In May of this year, Citi had in fact announced a partnership program with the National Banking Association (NBA), where Citi has created a purchasing facility that allows it to buy loans in the secondary market from Minority-Owned Depository Institutions (MDIs) originated under the Paycheck Protection Program. As part of the program, Citi would purchase up to $50 million of existing SBA approved PPP loans from MDI Member Banks, including Unity National Bank, with the expectation that other MDI Member Banks will participate.

“COVID-19 has brought to the forefront the racial, economic and social inequalities that exist in our communities. Partnering with community-based financial institutions to support those businesses and populations most impacted helps address the disparities that persist and support our communities in need” said Michael Corbat, Citi CEO. 

Citi employees donated more than $2 million of their own money to support Covid-19 relief efforts, which Citi matched with an additional $2 million. 

The Federal Reserve Bank of New York released a report in August that concluded areas with high numbers of Black-owned businesses may have received fewer PPP loans because of weaker relationships with financial institutions. Fewer than 1 in 4 Black-owned employer firms has a recent borrowing relationship with a bank. This number drops to 1 in 10 among Black nonemployer firms, compared with 1 in 4 white-owned nonemployers. 

Truist told Yahoo finance 92% of its PPP loans went to companies with fewer than 50 employees and all of its applications were handled through a single application portal made available to clients on a first-come, first-served basis “without any preference given to larger or more affluent clients.”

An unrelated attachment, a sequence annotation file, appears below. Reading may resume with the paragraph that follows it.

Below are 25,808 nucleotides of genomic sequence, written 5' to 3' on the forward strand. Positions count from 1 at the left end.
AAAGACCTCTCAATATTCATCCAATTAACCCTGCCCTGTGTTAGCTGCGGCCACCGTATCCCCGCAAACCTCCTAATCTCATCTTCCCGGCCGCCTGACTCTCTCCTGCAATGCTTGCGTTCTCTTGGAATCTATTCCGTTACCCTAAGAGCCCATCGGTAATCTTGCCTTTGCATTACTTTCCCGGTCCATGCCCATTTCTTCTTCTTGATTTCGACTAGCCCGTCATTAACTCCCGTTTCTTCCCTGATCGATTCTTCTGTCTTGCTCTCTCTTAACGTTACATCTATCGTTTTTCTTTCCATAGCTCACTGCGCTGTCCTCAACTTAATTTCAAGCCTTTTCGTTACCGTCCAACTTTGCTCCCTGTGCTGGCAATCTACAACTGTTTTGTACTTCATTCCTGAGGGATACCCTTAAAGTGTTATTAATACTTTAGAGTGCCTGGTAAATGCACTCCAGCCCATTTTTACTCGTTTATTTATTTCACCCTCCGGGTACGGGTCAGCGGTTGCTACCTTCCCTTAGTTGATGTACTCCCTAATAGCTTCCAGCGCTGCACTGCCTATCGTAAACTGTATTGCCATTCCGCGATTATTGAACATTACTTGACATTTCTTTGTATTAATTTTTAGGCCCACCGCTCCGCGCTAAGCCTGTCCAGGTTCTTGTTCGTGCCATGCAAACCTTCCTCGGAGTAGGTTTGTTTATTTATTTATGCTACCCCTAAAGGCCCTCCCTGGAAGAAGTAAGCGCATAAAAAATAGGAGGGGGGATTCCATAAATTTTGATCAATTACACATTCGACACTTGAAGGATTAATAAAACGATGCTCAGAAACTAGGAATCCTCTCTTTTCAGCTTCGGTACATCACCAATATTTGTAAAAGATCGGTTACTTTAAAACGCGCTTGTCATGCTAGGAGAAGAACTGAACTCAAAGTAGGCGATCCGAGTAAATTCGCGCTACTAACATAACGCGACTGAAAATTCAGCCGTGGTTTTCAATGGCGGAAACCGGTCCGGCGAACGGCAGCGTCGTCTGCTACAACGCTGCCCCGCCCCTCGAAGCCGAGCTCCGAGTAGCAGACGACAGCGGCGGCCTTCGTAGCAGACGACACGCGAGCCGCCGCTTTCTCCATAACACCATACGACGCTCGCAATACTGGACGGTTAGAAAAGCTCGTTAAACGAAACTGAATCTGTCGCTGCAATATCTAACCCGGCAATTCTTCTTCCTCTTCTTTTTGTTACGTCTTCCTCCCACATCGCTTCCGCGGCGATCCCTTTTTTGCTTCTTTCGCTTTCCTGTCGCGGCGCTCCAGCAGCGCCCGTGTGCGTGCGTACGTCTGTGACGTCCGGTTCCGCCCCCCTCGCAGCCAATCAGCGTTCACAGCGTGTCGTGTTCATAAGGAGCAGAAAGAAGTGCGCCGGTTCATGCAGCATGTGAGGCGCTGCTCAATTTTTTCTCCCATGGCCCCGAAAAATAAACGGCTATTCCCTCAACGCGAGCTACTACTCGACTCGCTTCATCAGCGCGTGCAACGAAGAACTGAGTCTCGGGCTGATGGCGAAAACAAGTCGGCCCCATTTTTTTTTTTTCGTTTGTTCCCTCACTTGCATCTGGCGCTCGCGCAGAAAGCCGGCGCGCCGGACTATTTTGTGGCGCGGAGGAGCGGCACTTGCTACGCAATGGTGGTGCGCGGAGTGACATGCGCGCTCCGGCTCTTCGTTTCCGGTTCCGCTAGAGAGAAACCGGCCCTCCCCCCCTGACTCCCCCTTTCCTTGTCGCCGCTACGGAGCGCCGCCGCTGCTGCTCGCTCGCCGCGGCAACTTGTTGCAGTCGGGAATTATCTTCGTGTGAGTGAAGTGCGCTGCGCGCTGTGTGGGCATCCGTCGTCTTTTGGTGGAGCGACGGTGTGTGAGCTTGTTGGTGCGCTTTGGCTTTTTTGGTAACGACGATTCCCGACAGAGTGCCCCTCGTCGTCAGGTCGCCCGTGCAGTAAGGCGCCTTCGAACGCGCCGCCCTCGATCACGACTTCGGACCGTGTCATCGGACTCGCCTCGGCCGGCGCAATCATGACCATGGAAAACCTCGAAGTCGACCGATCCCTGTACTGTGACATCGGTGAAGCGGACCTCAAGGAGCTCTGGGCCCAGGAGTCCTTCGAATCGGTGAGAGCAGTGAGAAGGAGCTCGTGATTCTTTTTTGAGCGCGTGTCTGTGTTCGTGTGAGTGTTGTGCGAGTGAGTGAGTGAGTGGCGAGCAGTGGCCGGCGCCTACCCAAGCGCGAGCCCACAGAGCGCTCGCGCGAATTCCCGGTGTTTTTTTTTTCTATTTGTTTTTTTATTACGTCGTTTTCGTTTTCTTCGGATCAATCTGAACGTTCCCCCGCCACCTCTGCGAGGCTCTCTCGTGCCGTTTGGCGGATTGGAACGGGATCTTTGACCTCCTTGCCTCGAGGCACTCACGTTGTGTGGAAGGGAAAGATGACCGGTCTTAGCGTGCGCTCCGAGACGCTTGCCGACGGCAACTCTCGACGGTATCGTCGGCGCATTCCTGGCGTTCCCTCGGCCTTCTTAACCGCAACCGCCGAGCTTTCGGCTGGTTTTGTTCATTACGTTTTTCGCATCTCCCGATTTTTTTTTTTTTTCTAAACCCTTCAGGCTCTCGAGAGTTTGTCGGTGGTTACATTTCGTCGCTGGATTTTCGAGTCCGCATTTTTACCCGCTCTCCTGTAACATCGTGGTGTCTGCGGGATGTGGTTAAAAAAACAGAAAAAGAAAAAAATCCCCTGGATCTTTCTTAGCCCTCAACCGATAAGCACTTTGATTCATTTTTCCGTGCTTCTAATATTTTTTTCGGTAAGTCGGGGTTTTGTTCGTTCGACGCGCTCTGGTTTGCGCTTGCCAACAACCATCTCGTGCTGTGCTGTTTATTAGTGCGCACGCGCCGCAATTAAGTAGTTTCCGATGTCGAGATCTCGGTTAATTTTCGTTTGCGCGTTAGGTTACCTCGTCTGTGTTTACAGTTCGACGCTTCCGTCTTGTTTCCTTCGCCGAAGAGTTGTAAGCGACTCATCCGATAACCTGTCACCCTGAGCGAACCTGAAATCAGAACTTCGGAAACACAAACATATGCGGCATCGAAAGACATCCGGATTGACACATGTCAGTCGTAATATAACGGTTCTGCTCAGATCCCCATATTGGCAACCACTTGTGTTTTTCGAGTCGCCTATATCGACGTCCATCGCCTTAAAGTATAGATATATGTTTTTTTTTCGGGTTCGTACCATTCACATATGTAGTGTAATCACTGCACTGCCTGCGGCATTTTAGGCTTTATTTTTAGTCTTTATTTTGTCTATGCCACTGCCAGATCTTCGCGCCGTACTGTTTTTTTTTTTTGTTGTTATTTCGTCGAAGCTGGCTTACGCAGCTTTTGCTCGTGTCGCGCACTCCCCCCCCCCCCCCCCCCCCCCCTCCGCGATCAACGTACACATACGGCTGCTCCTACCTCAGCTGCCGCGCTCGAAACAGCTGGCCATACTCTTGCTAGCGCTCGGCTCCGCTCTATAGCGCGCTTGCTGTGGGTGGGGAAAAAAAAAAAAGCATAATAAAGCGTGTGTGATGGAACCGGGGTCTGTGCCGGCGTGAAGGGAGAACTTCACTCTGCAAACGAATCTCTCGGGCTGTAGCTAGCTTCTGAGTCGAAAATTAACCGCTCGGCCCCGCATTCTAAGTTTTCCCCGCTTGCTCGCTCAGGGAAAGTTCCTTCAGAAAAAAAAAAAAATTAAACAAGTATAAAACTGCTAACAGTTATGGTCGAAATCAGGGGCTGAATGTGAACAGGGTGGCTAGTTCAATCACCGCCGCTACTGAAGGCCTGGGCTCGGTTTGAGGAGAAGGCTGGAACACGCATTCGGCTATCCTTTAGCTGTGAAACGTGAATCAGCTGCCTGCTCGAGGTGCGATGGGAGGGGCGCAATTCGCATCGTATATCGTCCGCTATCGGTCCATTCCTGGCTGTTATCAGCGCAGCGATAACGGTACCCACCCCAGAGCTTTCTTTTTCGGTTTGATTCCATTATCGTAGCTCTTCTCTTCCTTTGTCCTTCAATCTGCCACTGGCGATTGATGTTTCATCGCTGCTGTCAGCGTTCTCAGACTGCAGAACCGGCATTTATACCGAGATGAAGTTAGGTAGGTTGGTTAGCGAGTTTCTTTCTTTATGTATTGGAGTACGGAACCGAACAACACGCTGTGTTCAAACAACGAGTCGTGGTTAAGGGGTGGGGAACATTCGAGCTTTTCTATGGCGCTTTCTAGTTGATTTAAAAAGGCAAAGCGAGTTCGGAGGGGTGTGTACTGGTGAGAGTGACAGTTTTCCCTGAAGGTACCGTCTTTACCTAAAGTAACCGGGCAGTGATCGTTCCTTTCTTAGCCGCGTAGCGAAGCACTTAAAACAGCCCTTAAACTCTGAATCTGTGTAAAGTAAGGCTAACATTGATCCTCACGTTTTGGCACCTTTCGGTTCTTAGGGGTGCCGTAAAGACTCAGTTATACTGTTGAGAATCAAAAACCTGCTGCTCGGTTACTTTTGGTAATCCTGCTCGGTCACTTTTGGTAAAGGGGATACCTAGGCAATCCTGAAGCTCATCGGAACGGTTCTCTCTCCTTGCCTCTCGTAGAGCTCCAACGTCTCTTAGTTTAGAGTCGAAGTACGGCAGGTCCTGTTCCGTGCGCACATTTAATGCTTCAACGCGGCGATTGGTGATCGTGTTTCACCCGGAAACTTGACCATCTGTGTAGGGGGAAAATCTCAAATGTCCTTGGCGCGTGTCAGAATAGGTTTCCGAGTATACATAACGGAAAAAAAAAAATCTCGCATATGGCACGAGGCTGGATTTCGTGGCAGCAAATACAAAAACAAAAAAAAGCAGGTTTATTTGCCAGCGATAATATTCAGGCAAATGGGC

“It’s also worth noting that approximately 27% of our PPP loans went to borrowers in majority-minority neighborhoods across our markets, which demonstrates our commitment to serving all demographics in our communities,” said Kyle Tarrance, a Truist spokesperson, in an email to Yahoo Finance reporter, Jessica Smith.

Republicans on the subcommittee bashed Democrats for not extending the Paycheck Protection Program. A spokesperson said, “Millions of Americans’ jobs are on the line and Democrats continue to play politics with their livelihood.” 

In May, the Democratic-controlled House approved the $3 trillion HEROES bill that went nowhere in the Senate. The White House offered a compromise $1.8 billion plan. Pelosi said the deal’s price tag was just a part of what it needs to offer.

“The testing. The tracing. The treatment. The mask-wearing. The separation. The sanitation. And all that goes with it,” she said, adding that she wants more information about a national strategy to combat the pandemic.

Majority Leader Mitch McConnell plans to bring up a $300 billion narrow relief bill this week, which would include new funding for the small business aid program — a bill that was previously rejected by the House in September. House Speaker Nancy Pelosi on Sunday gave the White House 48 hours to reach a deal on a new coronavirus stimulus plan — saying otherwise Congress will not be able to pass the relief before the November election.

About the Author: 

Aireka Harvell is the founder and CEO of Nodat Inc. and a thought leader for the small business industry. Nodat is the first single platform for acquisition, retention and promotion that helps small businesses drive new and repeat customers.